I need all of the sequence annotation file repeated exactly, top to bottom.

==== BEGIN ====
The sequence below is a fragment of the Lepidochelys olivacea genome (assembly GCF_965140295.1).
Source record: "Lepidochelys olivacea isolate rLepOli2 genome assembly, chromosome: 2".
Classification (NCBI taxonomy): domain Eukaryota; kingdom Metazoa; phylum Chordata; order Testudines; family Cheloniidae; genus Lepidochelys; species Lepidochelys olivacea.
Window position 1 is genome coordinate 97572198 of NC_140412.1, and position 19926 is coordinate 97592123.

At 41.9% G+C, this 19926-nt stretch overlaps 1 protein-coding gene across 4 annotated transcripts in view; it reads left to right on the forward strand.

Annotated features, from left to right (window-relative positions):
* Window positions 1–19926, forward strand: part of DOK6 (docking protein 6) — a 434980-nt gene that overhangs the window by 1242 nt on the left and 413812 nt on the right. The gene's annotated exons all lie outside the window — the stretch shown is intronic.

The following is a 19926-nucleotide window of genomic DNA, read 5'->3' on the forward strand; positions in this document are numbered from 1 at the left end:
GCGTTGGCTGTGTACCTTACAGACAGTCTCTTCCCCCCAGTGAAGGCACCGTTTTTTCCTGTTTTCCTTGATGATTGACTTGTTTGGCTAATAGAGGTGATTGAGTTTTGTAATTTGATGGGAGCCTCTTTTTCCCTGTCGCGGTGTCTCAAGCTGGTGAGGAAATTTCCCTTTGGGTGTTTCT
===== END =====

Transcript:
The sequence below is a fragment of the Lepidochelys olivacea genome (assembly GCF_965140295.1).
Source record: "Lepidochelys olivacea isolate rLepOli2 genome assembly, chromosome: 2".
Classification (NCBI taxonomy): domain Eukaryota; kingdom Metazoa; phylum Chordata; order Testudines; family Cheloniidae; genus Lepidochelys; species Lepidochelys olivacea.
Window position 1 is genome coordinate 97572198 of NC_140412.1, and position 19926 is coordinate 97592123.

At 41.9% G+C, this 19926-nt stretch overlaps 1 protein-coding gene across 4 annotated transcripts in view; it reads left to right on the forward strand.

Annotated features, from left to right (window-relative positions):
* Window positions 1–19926, forward strand: part of DOK6 (docking protein 6) — a 434980-nt gene that overhangs the window by 1242 nt on the left and 413812 nt on the right. The gene's annotated exons all lie outside the window — the stretch shown is intronic.

The following is a 19926-nucleotide window of genomic DNA, read 5'->3' on the forward strand; positions in this document are numbered from 1 at the left end:
GCGTTGGCTGTGTACCTTACAGACAGTCTCTTCCCCCCAGTGAAGGCACCGTTTTTTCCTGTTTTCCTTGATGATTGACTTGTTTGGCTAATAGAGGTGATTGAGTTTTGTAATTTGATGGGAGCCTCTTTTTCCCTGTCGCGGTGTCTCAAGCTGGTGAGGAAATTTCCCTTTGGGTGTTTCT